Is the new John Lewis Christmas advert positive enough about the elderly?
With the launch of the new John Lewis Christmas advert, Professor Asghar Zaidi of Social Sciences asks if this year's offering is heart-warming and inclusive, or riddled with preconceptions?
Every November a television advertisement is rolled out in the UK that provokes smiles and tears from some, but cynical sighing and eye-rolling from others. In the past, the department store chain John Lewis has sent bears, hares and penguins to mark the opening salvo of the festive season.
This year, the commercial seeks to address an important issue in society – the isolation of the elderly during Christmas time. But under the surface of plucking at our heart strings, what message is it really sending about older people and is it as positive as it could be?
Watch the advert here
A powerful generation
The ad centres on a young girl who spots an old man living on the moon. It then follows her efforts to send him presents, eventually successfully delivering her gift of a telescope so they can both connect with each other on Christmas Day.
On the one hand, the advert delivers the important message that we need to appreciate the loneliness of our older generation and make plentiful efforts to address this issue. The importance of supporting connections across generations is very valuable and the efforts of children forming firm relationships with older parents and grandparents can improve well-being for the older generation. So in this sense, it is a positive offering.
On the other hand, it adds more weight to the biggest mistake the media (and policymakers) are often guilty of: the assumption of the homogeneity of the older generation. In this, we overlook the idea that the new generation of older people are also a powerful resource for their families, communities and economies when they live in supportive, age-friendly environments. As a healthier group, with increasingly longer lifespans, they have the untapped potential to contribute to not just their own well-being, but also that of their families and the communities they live in.
Research carried out at the University of Southampton for the Active Ageing Index project shows increasing numbers of older people across the EU remain healthy and independent for longer. Many are fulfilled in jobs, with active social lives. They are engaged in civil society. And this is despite the financial crisis and austerity that have marked recent years.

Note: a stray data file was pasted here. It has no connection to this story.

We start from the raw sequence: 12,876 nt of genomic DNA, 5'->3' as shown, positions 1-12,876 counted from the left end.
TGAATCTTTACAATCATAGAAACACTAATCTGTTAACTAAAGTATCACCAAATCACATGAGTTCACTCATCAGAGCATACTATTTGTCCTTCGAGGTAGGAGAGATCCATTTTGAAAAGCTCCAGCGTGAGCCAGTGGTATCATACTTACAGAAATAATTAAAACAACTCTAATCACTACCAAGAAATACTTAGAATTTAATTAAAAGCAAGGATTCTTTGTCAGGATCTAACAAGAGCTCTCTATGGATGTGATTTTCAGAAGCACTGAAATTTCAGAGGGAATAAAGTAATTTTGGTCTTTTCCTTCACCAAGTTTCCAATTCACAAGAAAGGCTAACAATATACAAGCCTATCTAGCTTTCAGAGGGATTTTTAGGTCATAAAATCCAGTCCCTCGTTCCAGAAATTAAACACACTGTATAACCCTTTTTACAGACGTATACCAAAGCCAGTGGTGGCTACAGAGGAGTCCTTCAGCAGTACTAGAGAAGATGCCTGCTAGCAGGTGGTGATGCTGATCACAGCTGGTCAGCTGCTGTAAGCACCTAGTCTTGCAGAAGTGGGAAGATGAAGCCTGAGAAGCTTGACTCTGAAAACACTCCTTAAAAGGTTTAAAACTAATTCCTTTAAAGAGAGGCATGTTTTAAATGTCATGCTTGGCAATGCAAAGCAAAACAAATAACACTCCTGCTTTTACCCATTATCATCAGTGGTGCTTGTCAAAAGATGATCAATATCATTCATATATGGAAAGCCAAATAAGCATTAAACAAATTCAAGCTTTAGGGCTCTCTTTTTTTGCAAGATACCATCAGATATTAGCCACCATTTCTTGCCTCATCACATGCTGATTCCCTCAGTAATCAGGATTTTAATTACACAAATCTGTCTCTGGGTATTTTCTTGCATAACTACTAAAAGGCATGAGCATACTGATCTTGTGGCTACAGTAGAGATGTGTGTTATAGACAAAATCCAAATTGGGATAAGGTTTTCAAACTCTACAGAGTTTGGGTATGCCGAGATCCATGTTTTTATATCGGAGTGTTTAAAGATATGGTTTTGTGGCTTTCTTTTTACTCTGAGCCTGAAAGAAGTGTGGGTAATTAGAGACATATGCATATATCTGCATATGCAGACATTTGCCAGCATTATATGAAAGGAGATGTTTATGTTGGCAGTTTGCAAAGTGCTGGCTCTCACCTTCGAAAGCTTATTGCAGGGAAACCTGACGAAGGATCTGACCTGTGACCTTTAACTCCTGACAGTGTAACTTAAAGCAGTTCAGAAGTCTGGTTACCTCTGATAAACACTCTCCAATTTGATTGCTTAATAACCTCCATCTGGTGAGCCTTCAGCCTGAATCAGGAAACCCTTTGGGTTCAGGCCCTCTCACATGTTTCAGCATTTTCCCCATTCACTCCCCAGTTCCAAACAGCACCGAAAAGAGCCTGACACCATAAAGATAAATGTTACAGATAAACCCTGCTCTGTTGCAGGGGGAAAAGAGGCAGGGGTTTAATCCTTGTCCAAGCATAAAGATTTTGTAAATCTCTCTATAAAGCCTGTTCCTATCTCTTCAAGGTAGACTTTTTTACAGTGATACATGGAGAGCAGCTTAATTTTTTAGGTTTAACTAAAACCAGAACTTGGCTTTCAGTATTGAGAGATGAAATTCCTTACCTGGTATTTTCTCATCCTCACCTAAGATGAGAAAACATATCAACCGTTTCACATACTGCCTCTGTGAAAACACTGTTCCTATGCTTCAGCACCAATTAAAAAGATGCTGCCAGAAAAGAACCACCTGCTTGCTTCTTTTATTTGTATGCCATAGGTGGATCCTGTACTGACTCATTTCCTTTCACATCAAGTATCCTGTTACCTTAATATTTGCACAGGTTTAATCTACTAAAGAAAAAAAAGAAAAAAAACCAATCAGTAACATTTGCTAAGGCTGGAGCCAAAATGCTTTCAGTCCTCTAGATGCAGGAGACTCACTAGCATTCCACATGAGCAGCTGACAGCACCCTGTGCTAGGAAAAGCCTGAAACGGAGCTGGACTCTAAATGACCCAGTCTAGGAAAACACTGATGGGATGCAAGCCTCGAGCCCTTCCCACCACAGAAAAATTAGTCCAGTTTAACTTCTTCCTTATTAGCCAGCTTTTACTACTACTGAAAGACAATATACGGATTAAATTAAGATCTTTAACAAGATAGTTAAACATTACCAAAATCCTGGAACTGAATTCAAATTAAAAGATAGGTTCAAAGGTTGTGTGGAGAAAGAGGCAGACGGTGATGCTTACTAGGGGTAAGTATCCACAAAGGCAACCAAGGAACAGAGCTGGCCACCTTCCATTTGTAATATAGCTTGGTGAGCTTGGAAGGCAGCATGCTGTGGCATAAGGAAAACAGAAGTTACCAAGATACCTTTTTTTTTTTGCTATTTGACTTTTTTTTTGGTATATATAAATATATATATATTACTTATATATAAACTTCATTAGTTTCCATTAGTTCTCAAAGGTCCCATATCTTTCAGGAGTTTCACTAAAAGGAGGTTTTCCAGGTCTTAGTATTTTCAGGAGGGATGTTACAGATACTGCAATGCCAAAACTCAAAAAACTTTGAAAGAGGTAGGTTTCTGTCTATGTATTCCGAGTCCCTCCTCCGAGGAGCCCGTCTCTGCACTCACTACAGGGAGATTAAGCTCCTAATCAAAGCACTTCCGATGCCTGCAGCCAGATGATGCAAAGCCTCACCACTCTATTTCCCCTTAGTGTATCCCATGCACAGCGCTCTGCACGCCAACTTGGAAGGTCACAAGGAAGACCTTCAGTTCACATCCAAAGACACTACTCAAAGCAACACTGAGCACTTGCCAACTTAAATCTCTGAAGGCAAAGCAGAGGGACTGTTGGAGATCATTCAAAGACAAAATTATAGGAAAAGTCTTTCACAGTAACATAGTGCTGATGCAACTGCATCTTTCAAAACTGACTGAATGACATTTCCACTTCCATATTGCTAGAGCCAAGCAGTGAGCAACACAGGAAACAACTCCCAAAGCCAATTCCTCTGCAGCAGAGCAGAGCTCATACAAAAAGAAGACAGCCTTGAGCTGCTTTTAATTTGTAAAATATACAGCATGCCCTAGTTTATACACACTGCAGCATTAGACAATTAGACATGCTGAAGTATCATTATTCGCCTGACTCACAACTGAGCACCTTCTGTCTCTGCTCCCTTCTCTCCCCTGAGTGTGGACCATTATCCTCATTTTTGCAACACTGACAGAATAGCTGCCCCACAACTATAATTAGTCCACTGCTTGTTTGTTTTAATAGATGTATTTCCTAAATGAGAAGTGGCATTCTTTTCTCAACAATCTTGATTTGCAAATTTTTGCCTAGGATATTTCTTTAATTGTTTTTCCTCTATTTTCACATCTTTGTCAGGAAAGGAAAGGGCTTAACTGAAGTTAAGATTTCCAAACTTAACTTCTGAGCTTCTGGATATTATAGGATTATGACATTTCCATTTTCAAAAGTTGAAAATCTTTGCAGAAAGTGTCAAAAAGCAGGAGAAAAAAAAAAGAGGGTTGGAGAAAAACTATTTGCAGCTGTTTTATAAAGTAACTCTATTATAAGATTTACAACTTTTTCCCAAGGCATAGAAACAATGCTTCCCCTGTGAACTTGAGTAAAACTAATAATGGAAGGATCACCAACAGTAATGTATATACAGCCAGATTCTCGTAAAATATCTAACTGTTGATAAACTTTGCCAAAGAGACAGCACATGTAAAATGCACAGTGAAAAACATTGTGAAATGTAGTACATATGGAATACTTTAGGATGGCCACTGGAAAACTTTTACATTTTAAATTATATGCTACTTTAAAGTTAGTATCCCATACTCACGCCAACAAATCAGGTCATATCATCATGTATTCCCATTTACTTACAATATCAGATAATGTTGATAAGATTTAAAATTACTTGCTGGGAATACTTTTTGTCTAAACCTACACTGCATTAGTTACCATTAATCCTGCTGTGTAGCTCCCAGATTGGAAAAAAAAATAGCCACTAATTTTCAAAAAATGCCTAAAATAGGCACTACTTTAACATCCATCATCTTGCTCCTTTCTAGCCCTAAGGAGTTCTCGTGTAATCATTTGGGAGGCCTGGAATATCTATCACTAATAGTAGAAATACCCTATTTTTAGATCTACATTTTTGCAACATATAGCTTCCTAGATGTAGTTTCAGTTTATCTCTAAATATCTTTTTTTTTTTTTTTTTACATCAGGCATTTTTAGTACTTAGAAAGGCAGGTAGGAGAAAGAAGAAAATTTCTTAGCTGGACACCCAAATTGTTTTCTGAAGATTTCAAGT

But this can’t continue without further changes in our perception of older people and by enhancing our support for them through younger generations.
Strategies are needed to prevent the loss of valuable expertise, preserve the wisdom of older people and strengthen society’s human and structural resilience. We can take solace from the progress made by the countries who make the most of their older people.
It’s not rocket science
The right social policy priorities and responses, including social protection and universal social services, are needed to support the growing number of older citizens and mitigate the negative implications of population ageing. As early as the 1960s, Japan – the only country in the world with over a third of the population aged above 60 – invested in a comprehensive welfare policy, introduced universal healthcare and social pension, and a plan for income redistribution, low unemployment rates and progressive taxation. This investment has paid off: Japan is currently one of the healthiest and wealthiest countries in the world.
What does all this mean for John Lewis’s man in the moon? Well, more efforts should be made (in such ads, and other media) to highlight the good examples of those who are active and engaged, despite frailty and other challenges of old age. This emblematic advert runs the risk of rubber stamping a tired cliché of all older people living alone, in desperate need of connection and support.
But not too much it seems. While it is wonderful that the old man and the young girl finally make a connection as the film draws to a close – building a bridge between generations and raising his spirits – they are still doing it from afar. Our ragged pensioner is still stuck on the moon, with the fairly high degree of isolation that inevitably brings.
A truly positive take on old age – emphasising actively engaged citizens with a real sense of well-being – might see our old man blast his way back to earth in a rocket, become the life and soul of the Christmas party and enrich the lives of the next generation by sharing diverse experiences from his long, fulfilling and active life.
Maybe next year?
Asghar Zaidi, Professor in International Social Policy